Co-RIG Blog – Dr. Peter Tanuseputro

Reporting and improving on physician prescribing rates for end-of-life symptom control in long-term Care

The COVID-19 Pandemic Response and Impact Grant (Co-RIG) Program: Phase II focuses on innovations and initiatives that prepare family physicians and their interprofessional teams to cope with challenges related to the pandemic and its long-term impact.

This week we highlight Dr. Peter Tanuseputro and his team’s continued work on the project they started in Phase I of the Co-RIG program. With support from the Ottawa Hospital Research Institute their project used data collected across all long-term care (LTC) homes in Ontario (held at ICES). This data identified homes with low prescribing rates of palliative care medications for dying residents, a clear marker of palliative care delivery. Phase II of this endeavour focuses on the request from the Ontario Palliative Care Network (OPCN) to identify homes with low prescribing rates during the COVID-19.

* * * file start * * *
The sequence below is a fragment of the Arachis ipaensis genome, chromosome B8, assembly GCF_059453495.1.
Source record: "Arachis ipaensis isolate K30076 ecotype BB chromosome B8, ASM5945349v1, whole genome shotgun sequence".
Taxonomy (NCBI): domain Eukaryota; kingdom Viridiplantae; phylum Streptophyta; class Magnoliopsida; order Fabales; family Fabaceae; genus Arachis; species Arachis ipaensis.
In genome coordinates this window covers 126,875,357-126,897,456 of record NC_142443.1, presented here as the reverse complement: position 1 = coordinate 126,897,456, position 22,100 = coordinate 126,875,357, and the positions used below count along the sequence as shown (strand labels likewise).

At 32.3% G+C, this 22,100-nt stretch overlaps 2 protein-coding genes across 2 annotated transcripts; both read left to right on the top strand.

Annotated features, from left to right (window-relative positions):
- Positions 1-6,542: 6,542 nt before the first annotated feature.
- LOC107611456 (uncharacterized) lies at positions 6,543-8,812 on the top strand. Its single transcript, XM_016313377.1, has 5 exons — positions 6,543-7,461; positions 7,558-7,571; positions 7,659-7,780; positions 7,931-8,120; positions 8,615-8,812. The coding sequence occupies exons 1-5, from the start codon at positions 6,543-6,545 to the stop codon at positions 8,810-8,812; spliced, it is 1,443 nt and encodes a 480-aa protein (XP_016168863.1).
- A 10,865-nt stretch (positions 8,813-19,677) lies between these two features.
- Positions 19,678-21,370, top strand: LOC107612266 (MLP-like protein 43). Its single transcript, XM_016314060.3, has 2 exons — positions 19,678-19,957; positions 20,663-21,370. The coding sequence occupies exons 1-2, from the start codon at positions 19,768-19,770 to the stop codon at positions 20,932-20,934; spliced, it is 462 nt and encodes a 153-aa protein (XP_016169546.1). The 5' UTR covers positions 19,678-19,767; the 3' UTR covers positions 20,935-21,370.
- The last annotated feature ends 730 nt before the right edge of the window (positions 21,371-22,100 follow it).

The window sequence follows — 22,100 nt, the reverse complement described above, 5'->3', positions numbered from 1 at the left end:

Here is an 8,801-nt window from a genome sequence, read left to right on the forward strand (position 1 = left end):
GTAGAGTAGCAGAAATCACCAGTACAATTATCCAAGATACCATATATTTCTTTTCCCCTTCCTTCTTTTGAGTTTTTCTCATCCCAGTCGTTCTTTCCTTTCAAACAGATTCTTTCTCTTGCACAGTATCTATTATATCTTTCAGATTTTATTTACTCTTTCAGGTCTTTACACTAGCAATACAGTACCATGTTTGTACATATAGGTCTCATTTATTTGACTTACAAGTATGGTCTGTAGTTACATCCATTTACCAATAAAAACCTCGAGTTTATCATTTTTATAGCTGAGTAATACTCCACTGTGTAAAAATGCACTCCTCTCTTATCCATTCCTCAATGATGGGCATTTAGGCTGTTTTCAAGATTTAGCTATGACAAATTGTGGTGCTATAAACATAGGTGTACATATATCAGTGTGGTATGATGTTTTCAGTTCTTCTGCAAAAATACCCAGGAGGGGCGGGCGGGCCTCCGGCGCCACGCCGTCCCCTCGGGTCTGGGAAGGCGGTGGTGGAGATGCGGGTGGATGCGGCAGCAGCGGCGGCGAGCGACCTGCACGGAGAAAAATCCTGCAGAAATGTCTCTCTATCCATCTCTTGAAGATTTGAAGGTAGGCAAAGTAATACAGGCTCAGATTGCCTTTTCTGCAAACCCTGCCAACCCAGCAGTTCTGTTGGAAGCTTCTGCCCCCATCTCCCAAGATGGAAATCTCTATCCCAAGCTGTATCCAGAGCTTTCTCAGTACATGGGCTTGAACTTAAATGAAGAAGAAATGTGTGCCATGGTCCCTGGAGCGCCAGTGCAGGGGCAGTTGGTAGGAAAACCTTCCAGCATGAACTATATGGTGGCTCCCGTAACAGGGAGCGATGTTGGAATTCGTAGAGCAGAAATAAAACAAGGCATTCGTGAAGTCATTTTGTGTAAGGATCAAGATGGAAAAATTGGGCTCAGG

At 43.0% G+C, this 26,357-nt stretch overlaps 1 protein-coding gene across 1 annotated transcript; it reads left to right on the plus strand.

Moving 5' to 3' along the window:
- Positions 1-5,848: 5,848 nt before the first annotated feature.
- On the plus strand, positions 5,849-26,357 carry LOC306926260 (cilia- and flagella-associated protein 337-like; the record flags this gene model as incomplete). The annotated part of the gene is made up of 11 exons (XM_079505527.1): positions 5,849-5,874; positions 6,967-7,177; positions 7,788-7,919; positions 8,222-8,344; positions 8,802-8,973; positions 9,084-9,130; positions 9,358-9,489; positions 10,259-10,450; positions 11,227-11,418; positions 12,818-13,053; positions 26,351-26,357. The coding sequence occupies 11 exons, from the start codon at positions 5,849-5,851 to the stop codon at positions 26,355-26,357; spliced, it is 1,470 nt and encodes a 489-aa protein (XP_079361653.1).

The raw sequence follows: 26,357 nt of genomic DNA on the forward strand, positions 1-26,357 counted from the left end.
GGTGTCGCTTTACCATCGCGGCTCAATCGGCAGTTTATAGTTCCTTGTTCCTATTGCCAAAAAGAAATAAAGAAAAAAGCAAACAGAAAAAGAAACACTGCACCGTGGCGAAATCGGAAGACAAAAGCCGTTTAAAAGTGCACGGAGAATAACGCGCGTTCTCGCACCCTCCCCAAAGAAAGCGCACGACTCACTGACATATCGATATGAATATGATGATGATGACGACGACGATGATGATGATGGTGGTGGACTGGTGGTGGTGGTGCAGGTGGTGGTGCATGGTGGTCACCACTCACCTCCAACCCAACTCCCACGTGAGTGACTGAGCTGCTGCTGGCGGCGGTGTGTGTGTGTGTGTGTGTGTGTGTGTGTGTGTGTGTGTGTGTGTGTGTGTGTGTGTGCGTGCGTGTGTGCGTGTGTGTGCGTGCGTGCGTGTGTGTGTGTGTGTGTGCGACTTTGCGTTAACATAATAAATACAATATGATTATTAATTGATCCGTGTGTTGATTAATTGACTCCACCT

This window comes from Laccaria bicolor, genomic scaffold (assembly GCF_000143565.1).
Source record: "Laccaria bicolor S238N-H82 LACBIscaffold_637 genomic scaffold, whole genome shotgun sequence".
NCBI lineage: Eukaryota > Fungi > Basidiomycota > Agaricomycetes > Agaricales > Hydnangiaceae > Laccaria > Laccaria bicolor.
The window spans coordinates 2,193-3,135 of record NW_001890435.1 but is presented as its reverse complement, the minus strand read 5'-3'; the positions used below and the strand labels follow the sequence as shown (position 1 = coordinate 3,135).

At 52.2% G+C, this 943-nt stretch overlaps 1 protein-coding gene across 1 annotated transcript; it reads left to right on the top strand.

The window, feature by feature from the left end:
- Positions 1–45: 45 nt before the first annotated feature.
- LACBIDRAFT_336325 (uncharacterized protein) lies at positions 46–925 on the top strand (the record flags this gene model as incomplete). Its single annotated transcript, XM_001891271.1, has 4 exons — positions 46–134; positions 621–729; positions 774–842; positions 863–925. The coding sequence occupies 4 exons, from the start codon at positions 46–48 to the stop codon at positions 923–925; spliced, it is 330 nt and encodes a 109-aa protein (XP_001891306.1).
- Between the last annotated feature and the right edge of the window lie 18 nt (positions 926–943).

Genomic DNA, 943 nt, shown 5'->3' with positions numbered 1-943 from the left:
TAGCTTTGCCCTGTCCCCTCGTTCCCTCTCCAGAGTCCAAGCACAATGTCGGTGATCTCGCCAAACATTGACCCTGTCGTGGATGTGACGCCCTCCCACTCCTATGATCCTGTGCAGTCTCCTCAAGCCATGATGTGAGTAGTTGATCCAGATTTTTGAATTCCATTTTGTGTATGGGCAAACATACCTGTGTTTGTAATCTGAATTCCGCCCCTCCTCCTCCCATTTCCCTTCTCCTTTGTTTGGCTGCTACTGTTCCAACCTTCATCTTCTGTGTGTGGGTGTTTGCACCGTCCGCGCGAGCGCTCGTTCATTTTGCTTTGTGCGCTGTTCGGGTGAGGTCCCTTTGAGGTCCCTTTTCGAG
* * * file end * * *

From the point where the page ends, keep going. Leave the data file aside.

The scope of this project has expanded to include:

  • Identify and focus on prescriber characteristics that are associated with both low and high rates of prescribing.
  • Build and report on an indicator for end-of-life prescribing rates for physicians working in LTC homes.


Residents of LTC homes – both those dying with and without COVID-19 infection – have end-of-life symptom needs that can partially be met through administration of palliative care medications, a good proxy to the delivery of palliative care which is not otherwise easily captured in physician billing data.

This project will lead to the development of a prescriber level indicator that can be fed back to individual physicians through the OPCN and the Ministry of Long-term Care. It will ultimately lead to practice feedback that is the first step in improving the quality of end-of-life care provided to LTC residents during and after the COVID-19 pandemic.

“If you have a patient in front of you and they have six months to live, or one year to live, should the discussion be continuing to try to cure, cure, cure…? Or should the conversation be let’s try to make your life the most comfortable and meaningful it can be?[1]